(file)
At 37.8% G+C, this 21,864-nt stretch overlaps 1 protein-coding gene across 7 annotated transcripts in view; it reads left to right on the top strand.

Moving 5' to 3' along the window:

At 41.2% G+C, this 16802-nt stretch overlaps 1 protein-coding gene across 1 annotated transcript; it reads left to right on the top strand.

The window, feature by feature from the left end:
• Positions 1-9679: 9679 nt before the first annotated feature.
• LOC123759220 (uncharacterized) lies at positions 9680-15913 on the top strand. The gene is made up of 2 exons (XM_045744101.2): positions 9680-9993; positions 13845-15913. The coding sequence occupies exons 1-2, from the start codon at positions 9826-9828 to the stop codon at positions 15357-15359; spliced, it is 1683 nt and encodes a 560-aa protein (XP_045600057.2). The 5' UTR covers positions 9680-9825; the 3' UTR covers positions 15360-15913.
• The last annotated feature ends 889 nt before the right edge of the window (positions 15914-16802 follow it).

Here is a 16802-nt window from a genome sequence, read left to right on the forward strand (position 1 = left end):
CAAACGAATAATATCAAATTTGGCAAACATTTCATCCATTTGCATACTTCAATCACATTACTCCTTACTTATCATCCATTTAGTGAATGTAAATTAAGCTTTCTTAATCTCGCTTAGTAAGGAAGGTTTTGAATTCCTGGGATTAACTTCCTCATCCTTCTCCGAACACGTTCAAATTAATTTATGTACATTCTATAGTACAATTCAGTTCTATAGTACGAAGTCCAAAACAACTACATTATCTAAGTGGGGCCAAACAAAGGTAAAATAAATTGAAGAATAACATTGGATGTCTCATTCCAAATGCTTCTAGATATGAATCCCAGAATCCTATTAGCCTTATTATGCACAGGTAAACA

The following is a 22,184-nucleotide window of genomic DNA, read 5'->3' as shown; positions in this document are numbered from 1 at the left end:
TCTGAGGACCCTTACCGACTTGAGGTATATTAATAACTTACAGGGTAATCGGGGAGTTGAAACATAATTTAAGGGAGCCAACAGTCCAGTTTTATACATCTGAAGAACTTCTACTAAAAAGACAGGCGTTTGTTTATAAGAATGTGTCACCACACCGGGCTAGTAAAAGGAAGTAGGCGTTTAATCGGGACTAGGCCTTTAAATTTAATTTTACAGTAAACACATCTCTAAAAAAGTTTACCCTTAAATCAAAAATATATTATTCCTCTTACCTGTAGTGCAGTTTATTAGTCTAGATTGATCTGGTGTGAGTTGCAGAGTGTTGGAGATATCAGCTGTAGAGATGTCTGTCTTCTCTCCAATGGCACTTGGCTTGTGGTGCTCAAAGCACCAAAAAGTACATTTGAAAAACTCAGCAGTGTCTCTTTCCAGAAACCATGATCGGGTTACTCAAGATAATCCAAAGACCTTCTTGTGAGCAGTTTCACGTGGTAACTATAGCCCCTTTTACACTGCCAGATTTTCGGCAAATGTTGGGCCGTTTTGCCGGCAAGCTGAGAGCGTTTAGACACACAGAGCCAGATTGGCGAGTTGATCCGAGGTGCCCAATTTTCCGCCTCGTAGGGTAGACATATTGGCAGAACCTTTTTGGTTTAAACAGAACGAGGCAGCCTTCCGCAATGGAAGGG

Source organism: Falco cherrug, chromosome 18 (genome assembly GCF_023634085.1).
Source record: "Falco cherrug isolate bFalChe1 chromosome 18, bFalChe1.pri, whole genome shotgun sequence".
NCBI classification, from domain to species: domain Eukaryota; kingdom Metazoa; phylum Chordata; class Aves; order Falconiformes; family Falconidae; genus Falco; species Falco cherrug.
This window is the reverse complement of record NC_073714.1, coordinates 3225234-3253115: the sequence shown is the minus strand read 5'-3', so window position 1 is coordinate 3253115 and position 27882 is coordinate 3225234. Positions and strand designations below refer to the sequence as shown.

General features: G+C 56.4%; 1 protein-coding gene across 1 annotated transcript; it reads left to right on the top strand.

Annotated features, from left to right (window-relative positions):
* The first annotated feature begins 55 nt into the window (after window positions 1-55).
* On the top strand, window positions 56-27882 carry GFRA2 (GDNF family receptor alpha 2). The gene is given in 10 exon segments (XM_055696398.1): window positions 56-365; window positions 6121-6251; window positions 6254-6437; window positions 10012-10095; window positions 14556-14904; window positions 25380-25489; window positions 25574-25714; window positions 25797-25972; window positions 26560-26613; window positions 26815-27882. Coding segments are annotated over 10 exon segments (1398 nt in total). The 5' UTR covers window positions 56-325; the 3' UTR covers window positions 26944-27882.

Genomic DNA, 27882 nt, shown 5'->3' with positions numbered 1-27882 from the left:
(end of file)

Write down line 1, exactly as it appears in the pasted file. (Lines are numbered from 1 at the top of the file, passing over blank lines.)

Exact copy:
At 37.8% G+C, this 21,864-nt stretch overlaps 1 protein-coding gene across 7 annotated transcripts in view; it reads left to right on the top strand.